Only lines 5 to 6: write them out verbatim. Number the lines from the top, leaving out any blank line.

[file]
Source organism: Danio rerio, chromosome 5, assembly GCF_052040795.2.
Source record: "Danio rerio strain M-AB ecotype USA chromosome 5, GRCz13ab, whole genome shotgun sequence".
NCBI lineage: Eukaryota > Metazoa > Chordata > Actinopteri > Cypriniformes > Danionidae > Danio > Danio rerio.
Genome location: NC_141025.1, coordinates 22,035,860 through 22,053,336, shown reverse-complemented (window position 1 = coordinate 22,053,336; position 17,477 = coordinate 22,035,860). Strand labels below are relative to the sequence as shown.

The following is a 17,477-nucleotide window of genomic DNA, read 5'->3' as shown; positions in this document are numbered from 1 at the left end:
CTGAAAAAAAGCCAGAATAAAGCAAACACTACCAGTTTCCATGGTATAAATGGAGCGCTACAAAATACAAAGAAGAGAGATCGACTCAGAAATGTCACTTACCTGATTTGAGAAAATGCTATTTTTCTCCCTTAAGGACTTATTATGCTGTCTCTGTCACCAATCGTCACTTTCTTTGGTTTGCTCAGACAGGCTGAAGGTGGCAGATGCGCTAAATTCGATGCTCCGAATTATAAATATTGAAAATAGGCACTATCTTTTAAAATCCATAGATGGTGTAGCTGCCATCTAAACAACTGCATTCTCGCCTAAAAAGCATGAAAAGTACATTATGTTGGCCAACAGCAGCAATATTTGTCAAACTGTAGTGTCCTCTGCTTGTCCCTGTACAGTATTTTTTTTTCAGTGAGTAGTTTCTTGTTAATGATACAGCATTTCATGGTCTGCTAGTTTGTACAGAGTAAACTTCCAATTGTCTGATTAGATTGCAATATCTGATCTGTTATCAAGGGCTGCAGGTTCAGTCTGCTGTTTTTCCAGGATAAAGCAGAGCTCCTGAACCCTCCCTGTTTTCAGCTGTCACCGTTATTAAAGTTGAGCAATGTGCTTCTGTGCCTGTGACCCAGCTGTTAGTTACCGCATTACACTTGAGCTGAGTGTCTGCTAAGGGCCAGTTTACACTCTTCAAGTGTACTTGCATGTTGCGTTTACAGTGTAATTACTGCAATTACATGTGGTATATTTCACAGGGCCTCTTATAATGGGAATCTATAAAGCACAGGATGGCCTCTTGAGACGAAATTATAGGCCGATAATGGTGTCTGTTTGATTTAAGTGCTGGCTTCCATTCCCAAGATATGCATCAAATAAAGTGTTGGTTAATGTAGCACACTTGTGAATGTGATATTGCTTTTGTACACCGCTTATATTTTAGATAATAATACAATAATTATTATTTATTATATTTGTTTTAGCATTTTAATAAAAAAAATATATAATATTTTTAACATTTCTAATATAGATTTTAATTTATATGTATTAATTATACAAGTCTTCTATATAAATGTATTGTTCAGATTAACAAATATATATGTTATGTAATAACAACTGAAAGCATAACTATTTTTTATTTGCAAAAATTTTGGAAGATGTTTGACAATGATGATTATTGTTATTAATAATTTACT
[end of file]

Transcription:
The following is a 17,477-nucleotide window of genomic DNA, read 5'->3' as shown; positions in this document are numbered from 1 at the left end:
CTGAAAAAAAGCCAGAATAAAGCAAACACTACCAGTTTCCATGGTATAAATGGAGCGCTACAAAATACAAAGAAGAGAGATCGACTCAGAAATGTCACTTACCTGATTTGAGAAAATGCTATTTTTCTCCCTTAAGGACTTATTATGCTGTCTCTGTCACCAATCGTCACTTTCTTTGGTTTGCTCAGACAGGCTGAAGGTGGCAGATGCGCTAAATTCGATGCTCCGAATTATAAATATTGAAAATAGGCACTATCTTTTAAAATCCATAGATGGTGTAGCTGCCATCTAAACAACTGCATTCTCGCCTAAAAAGCATGAAAAGTACATTATGTTGGCCAACAGCAGCAATATTTGTCAAACTGTAGTGTCCTCTGCTTGTCCCTGTACAGTATTTTTTTTTCAGTGAGTAGTTTCTTGTTAATGATACAGCATTTCATGGTCTGCTAGTTTGTACAGAGTAAACTTCCAATTGTCTGATTAGATTGCAATATCTGATCTGTTATCAAGGGCTGCAGGTTCAGTCTGCTGTTTTTCCAGGATAAAGCAGAGCTCCTGAACCCTCCCTGTTTTCAGCTGTCACCGTTATTAAAGTTGAGCAATGTGCTTCTGTGCCTGTGACCCAGCTGTTAGTTACCGCATTACACTTGAGCTGAGTGTCTGCTAAGGGCCAGTTTACACTCTTCAAGTGTACTTGCATGTTGCGTTTACAGTGTAATTACTGCAATTACATGTGGTATATTTCACAGGGCCTCTTATAATGGGAATCTATAAAGCACAGGATGGCCTCTTGAGACGAAATTATAGGCCGATAATGGTGTCTGTTTGATTTAAGTGCTGGCTTCCATTCCCAAGATATGCATCAAATAAAGTGTTGGTTAATGTAGCACACTTGTGAATGTGATATTGCTTTTGTACACCGCTTATATTTTAGATAATAATACAATAATTATTATTTATTATATTTGTTTTAGCATTTTAATAAAAAAAATATATAATATTTTTAACATTTCTAATATAGATTTTAATTTATATGTATTAATTATACAAGTCTTCTATATAAATGTATTGTTCAGATTAACAAATATATATGTTATGTAATAACAACTGAAAGCATAACTATTTTTTATTTGCAAAAATTTTGGAAGATGTTTGACAATGATGATTATTGTTATTAATAATTTACT